Albert Camus: Elements of a Life
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"Like many others of my generation, I first read Camus in high school. I carried him in my backpack while traveling across Europe, I carried him into (and out of) relationships, and I carried him into (and out of) difficult periods of my life. More recently, I have carried him into university classes that I have taught, coming out of them with a renewed appreciation of his art. To be sure, my idea of Camus thirty years ago scarcely resembles my idea of him today. While my admiration and attachment to his writings remain as great as they were long ago, the reasons are more complicated and critical."―Robert Zaretsky
On October 16, 1957, Albert Camus was dining in a small restaurant on Paris's Left Bank when a waiter approached him with news: the radio had just announced that Camus had won the Nobel Prize for Literature. Camus insisted that a mistake had been made and that others were far more deserving of the honor than he. Yet Camus was already recognized around the world as the voice of a generation―a status he had achieved with dizzying speed. He published his first novel, The Stranger, in 1942 and emerged from the war as the spokesperson for the Resistance and, although he consistently rejected the label, for existentialism. Subsequent works of fiction (including the novels The Plague and The Fall), philosophy (notably, The Myth of Sisyphus and The Rebel), drama, and social criticism secured his literary and intellectual reputation. And then on January 4, 1960, three years after accepting the Nobel Prize, he was killed in a car accident.
In a book distinguished by clarity and passion, Robert Zaretsky considers why Albert Camus mattered in his own lifetime and continues to matter today, focusing on key moments that shaped Camus's development as a writer, a public intellectual, and a man. Each chapter is devoted to a specific event: Camus's visit to Kabylia in 1939 to report on the conditions of the local Berber tribes; his decision in 1945 to sign a petition to commute the death sentence of collaborationist writer Robert Brasillach; his famous quarrel with Jean-Paul Sartre in 1952 over the nature of communism; and his silence about the war in Algeria in 1956. Both engaged and engaging, Albert Camus: Elements of a Life is a searching companion to a profoundly moral and lucid writer whose works provide a guide for those perplexed by the absurdity of the human condition and the world's resistance to meaning.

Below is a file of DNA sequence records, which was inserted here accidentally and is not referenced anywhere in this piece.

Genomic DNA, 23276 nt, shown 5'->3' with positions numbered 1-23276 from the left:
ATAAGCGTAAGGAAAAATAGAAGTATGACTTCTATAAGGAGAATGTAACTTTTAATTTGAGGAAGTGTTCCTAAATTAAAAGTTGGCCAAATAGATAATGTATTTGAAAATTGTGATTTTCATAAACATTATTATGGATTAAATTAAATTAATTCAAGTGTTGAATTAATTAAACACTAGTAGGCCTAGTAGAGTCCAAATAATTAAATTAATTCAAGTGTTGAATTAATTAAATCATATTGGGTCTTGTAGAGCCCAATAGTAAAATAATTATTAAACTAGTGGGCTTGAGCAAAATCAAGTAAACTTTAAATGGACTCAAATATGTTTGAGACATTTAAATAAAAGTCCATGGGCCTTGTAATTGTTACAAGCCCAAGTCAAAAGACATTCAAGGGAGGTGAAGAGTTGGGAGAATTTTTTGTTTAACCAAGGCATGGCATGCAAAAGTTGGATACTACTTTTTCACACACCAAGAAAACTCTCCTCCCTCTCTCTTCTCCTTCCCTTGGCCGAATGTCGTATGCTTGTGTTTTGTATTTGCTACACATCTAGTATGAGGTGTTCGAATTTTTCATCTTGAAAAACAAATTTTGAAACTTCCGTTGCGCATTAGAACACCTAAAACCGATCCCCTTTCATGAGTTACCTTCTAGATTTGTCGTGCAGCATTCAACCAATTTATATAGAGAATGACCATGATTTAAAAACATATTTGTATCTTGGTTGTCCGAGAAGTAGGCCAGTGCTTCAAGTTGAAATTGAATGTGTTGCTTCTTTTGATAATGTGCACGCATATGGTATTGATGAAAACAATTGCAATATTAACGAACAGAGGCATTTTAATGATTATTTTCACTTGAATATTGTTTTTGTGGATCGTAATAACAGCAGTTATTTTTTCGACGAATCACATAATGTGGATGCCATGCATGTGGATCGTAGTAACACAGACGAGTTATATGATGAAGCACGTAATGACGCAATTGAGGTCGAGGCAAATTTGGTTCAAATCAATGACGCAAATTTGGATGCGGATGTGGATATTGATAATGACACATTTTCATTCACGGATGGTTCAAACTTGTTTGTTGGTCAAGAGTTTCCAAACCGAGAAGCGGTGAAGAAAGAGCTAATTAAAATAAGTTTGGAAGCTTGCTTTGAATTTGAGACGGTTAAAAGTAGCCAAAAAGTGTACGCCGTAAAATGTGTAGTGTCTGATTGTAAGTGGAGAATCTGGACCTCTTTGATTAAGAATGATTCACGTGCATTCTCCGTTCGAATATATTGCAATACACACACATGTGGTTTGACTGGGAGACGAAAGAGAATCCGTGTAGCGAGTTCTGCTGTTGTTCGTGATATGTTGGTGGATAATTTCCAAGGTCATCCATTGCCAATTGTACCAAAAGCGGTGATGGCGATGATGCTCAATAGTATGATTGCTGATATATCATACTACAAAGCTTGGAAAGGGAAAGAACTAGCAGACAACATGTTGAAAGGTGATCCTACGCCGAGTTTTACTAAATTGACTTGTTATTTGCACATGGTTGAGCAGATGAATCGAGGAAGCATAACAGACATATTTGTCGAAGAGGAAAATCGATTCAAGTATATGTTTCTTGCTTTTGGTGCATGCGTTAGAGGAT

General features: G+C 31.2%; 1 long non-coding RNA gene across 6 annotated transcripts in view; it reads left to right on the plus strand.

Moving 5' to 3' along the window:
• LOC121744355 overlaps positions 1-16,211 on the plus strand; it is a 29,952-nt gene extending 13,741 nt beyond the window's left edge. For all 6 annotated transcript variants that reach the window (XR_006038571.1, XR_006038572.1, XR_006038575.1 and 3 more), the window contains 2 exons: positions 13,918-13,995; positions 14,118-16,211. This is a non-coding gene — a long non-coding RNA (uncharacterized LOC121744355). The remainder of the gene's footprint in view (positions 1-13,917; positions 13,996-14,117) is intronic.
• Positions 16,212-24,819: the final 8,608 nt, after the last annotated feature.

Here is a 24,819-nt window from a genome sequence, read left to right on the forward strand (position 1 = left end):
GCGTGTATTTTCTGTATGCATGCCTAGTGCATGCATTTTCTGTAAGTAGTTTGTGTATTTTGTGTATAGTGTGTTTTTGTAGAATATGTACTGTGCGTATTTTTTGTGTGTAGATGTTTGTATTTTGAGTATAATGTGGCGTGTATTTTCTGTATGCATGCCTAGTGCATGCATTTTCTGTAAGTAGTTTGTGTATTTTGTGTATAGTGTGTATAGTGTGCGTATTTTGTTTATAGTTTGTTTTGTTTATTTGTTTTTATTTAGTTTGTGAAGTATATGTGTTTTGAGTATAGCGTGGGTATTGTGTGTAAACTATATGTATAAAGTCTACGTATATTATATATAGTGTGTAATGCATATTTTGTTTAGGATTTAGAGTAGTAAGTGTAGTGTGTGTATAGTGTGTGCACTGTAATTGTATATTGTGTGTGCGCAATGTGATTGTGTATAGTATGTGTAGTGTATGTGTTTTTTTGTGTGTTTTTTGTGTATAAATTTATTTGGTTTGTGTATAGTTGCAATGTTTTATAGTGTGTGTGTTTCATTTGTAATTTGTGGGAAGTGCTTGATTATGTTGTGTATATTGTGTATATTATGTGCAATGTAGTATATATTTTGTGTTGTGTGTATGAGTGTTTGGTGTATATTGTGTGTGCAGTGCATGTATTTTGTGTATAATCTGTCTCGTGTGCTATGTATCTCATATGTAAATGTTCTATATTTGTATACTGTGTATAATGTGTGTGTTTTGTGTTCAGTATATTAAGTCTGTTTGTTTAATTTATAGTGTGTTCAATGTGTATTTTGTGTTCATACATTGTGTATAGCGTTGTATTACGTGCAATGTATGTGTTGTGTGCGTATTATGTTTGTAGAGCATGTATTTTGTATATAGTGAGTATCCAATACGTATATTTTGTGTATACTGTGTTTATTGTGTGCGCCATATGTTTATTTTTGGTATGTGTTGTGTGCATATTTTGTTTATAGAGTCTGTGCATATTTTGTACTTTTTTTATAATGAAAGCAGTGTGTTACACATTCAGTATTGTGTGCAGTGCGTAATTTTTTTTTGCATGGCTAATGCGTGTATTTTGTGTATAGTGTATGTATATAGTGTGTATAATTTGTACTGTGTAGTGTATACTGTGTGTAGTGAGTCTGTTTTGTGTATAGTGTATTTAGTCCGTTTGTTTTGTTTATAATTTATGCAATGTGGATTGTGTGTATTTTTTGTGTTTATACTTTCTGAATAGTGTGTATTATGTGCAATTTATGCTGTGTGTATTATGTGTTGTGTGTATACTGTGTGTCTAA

called for. Camus’s notebooks reveal that he grew increasingly dissatisfied with the austere conception of the absurd expressed in The Stranger. In the silence of Le Panelier, he reminded himself that to revise or reject what one had previously believed was not a weakness. For example, he asked himself, what should we make of the philosopher who announces, “Up to now I was going in the wrong direction. I am going to begin all over”? The public would ridicule him, of course: but what of it?
that Meursault now understood something he had previously failed to grasp: “How had I not seen that there was nothing more important than an execution, and that when you come right down to it, it was the only thing a man could truly be interested in?”38 Under the blazing sun of liberated France, Camus was not unlike Meursault standing on the beach in Algiers. Pushed by the overwhelming pressures of justice, Camus condemned a man to death. It was a decision that clashed with all the values he had
particularly in Sartre’s case. Spending the war years as an observer—as a “writer who resisted, not a resister who wrote”—Sartre was overwhelmed by the dashing action figure cut by Camus. Ronald Aronson suggests that Sartre “seemed to assimilate Camus to himself” in his newfound emphasis on engagement: “This young man was already the person Sartre was trying to become.”44 Several years later, while sifting through the wreckage of their quarrel, Sartre recalled that his former friend lived this
Thucydides’ presence in The Plague is limited to the Greek historian’s methodology and his account of the plague. 16. Albert Camus, Notebooks 1935–1942, trans. Philip Thody (New York: Marlowe, 1998), 185. 17. Ibid., 193. 18. Quoted in Olivier Todd, Albert Camus: Une vie (Paris: Gallimard, 1996), 545. 19. Camus, The Plague, 236. 20. Ibid., 153. 21. Camus, The Plague, 138. 22. Thucydides, History of the Peloponnesian War, 159. 23. Ibid., 48. 24. W. Robert Connor, Thucydides (Princeton:
might best be yoked to organized politics. Grenier had few illusions—a rarity at that time—about the radiant future projected by the PCF. In his lectures and essays—Grenier had a modest literary reputation in Paris, publishing from time to time in the country’s most prestigious literary journal, La Nouvelle Revue Française—he warned against the unequal struggle between the life of ideas and political idealism. As he warned Camus, “each time man creates new values, he creates new shackles.”19 But